It was about halfway through the nearly three-hour funeral service for associate pastor and Sunday school teacher Joe Reginald Moore Sr. when his niece somehow got a hold of the microphone.
“There was a time that I didn’t even like to look at him!”
The people in the pews, deep into their grief by then, gasped. But Sandra Gladney continued undeterred.
“I’ll repeat — amen — there was a time that I didn’t even like to look at him!”
Gladney was getting at a truth already known to most of the people who came to Hays Tabernacle CME Church on Friday morning. They just weren’t entirely prepared to talk about it while they were mourning all that Moore had brought to their lives before he was brutally gunned down in the middle of the day outside his Compton church.
The truth is, though, Moore — or “Reggie,” as everyone called him — wasn’t always a man of God.
He spent several years in the 1980s and 1990s addicted to crack cocaine. His relatives say he was never in a gang (unlike some other members of their family), but he did get drawn into the sort of trouble that often comes along with drugs.
That only a few decades later, he would be eulogized with proclamations from the city of Compton, read aloud by Mayor Emma Sharif, and from California Assemblymember Mike Gipson would’ve been unthinkable.
But Moore was a man willing to change — and to forgive himself and others. And he wanted everyone he met to do the same.
As one family friend explained Friday morning, looking out over the sea of Black faces, many of them in royal blue and white: “We did a lot of things together, but he became a hustler for God.”
Gladney arrived at Upper Room Christian Center not long after Moore had been found lying unmoving in the street, a bullet wound to the chest.
“I can still see him,” she told me a few days ago, sitting on a couch at her cousin’s home. “He wasn’t covered yet.”
The 67-year-old Moore, known for his constant jokes and mellow attitude, had just finished teaching a Bible study class that Sunday in late October. He had stepped outside for a short break before the main worship service started when he was ambushed.
The Los Angeles County Sheriff’s Department has said that Moore was the intended target but hasn’t publicly identified a motive yet. A gray sedan was seen fleeing the scene, near Compton Boulevard and Dwight Avenue.
The shooting was merely the latest in a string of violent crimes — both drug-related and gang-related — that began ticking up during the darkest days of the COVID-19 pandemic and haven’t let up yet.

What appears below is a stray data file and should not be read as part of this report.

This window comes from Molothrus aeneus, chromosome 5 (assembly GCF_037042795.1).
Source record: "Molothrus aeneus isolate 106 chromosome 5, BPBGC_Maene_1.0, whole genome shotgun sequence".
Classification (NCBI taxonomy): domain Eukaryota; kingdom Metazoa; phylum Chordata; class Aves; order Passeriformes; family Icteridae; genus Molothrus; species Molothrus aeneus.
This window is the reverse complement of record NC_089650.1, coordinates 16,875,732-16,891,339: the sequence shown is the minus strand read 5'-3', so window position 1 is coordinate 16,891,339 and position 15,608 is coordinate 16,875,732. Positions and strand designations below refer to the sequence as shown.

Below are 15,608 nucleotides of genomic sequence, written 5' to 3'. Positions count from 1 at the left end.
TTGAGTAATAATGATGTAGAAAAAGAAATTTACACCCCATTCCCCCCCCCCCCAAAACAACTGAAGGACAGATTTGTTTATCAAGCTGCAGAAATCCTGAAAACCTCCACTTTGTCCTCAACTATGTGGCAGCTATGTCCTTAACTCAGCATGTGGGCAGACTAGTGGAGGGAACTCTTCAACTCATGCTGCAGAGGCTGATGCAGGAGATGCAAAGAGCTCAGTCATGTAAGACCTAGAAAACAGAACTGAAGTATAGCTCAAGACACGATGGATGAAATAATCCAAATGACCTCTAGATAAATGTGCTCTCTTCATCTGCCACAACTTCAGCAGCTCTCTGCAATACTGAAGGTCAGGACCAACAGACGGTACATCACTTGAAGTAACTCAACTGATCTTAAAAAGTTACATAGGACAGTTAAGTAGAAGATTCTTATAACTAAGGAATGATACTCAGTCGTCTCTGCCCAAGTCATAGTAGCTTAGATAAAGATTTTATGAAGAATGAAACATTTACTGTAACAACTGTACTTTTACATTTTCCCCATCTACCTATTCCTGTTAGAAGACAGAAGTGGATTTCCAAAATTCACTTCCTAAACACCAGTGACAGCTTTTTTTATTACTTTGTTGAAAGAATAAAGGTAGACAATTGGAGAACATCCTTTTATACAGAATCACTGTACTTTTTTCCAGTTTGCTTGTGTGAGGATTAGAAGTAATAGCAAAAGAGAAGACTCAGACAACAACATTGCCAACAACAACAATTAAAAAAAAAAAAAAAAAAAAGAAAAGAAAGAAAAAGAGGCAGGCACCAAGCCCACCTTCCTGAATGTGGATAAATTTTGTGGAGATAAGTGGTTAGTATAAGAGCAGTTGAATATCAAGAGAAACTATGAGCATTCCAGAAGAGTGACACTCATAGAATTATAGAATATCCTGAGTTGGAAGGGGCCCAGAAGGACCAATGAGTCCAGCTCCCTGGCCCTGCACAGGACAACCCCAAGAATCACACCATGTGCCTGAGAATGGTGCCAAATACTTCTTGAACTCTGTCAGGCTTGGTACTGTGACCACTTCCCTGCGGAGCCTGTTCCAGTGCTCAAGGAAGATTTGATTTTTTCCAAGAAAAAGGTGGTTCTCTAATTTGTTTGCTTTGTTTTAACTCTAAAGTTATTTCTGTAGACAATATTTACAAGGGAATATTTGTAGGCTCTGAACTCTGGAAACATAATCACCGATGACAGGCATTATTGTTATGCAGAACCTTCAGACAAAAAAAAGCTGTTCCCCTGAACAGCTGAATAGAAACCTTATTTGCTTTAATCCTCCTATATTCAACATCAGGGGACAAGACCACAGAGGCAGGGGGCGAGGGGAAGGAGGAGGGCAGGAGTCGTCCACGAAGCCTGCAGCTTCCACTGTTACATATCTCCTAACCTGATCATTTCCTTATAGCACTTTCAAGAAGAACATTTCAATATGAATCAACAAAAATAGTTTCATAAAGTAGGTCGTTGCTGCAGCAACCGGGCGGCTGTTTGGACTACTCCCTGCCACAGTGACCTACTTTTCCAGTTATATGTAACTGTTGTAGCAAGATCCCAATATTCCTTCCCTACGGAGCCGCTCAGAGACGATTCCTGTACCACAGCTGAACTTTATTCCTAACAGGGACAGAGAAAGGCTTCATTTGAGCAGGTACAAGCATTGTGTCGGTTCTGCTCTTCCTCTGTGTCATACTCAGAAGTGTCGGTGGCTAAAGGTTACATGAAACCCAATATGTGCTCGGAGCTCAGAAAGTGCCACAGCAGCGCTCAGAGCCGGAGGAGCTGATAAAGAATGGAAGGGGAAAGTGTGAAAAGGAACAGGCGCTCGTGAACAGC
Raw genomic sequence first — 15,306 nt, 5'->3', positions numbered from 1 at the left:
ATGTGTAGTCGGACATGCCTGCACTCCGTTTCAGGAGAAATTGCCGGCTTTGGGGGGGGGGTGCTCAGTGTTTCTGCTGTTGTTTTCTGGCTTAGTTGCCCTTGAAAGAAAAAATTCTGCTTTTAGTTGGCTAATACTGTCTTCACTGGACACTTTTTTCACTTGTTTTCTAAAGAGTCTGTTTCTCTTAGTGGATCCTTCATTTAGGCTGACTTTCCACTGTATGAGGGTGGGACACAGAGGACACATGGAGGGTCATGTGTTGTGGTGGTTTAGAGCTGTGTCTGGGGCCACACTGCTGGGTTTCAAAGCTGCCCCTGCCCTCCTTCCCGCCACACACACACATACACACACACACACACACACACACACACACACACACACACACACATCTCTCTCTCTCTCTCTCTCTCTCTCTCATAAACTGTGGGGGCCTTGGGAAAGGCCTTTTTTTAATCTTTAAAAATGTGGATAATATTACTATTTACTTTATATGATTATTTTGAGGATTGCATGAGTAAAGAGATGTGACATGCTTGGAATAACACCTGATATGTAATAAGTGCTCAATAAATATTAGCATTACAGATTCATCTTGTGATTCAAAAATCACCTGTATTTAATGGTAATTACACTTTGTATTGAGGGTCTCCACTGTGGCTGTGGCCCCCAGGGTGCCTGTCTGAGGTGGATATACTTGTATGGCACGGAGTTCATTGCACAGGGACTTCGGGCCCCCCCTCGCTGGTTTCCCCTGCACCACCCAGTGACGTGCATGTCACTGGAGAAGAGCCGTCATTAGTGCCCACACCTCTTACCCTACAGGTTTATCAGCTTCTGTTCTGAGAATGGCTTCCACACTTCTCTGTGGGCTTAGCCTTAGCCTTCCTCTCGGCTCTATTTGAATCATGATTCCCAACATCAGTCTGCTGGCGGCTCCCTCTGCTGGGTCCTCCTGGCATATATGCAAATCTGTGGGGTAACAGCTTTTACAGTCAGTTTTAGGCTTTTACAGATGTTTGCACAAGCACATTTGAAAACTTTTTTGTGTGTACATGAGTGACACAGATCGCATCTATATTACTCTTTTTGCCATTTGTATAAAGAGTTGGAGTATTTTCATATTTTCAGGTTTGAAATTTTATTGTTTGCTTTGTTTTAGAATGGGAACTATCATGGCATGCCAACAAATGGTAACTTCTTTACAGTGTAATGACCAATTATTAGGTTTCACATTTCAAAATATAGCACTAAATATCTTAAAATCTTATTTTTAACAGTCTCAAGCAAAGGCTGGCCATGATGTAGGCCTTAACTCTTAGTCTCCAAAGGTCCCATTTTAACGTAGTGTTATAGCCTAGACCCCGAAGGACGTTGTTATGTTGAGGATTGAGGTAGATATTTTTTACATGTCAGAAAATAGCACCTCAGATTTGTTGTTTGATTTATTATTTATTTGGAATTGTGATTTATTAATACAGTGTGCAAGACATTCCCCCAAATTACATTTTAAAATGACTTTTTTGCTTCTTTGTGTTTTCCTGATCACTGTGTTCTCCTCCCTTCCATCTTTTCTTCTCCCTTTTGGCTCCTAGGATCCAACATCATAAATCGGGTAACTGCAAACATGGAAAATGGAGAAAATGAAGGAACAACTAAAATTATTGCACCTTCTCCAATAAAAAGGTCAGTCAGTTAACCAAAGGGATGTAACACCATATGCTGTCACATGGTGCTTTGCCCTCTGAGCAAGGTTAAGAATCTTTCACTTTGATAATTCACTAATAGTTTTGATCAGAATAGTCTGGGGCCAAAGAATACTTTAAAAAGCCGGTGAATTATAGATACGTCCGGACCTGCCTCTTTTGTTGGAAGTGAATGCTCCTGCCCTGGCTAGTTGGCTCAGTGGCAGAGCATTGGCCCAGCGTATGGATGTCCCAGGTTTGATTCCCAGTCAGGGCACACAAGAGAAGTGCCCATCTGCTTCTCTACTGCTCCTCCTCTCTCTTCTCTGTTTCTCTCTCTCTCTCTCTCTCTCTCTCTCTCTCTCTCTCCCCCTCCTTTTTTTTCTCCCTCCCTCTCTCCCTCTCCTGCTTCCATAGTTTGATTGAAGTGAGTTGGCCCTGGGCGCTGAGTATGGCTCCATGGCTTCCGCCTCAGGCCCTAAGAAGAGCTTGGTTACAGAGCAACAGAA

As of mid-October, the city of L.A. had recorded 320 homicides this year, putting it on track to top the 355 last year. In fact, the way things are going, there could be more people killed this year than in any year since 2006.
Most often, the victims are Black.
Like Moore. And before him, like his 27-year-old grandniece, Dominique. She was shot to death in Watts last month.
The violence troubled Moore deeply. He was known for preaching to anyone and everyone who would listen to put down their guns and to turn their lives around. He carried pamphlets with him, extolling the need to give one’s life over to Christ. To be saved.
Sometimes it worked.
At the funeral on Friday, Sabrina Colbert shyly approached the microphone to talk about her Uncle Reggie. He was the one who convinced her to change and, at last, to deal with her addiction to drugs.
“I used to try to run from him,” she recounted with a sad chuckle. “He would say, ‘Hey! Where you going?’”
Colbert’s voice cracked as she spoke about the devastation of losing her daughter, Dominque, and then Moore just a few days later. But she vowed to stay strong, fight through the grief that seemed to be radiating off her, and stay in the church.
She looked over at the gray casket surrounded by flowers. “I just thank God that he got a chance to see me clean,” she said.
One thing that was made clear by the many, many people who praised him on Friday: Moore understood human fallibility and fragility more than most. In fact, he had a constant reminder.
Decades ago, while still addicted to drugs, Moore ended up in a bad car accident.
“That’s why he walked with a limp,” Gladney told me. Moore’s daughter Raqueal nodded in agreement, dabbing her eyes with a tissue.
Neither remembers all the details. Why he was in the car, for instance, or even whether he was driving or was a passenger. But what both women do remember is that, at some point, Moore’s heart stopped and he was resuscitated.
“That’s what made the change,” Gladney said. “Him and God had a conversation.”
The accident left Moore in the hospital for weeks. He had to have multiple surgeries and somewhere along the way, he also kicked his addiction to crack cocaine and rediscovered religion.
“He never had to go to a rehab,” Gladney said. “But he used it as a ministry. So he turned the negative into a positive.”
But in case he ever wanted to forget about the rough-and-tumble years he spent in the streets, he couldn’t because the accident left him with that limp. The limp is why he walked with a cane. And it was his cane — and his Bible — that Moore was holding when he was found lying dead in the middle of the street.
“Our family is not a stranger to death and all that, but this one we just didn’t see coming,” Gladney said.
“He wouldn’t hurt a fly,” added Raqueal, her voice beginning to crack. “So I don’t understand why someone would hurt him.”
Still, they both insist his journey is why Moore spoke so much about forgiveness and why he would be the first to do so, even for his killer.
“Even though he changed, he didn’t sit in a corner with it,” Gladney said. “He went out there to let the community know there’s nothing that you did that God won’t forgive.”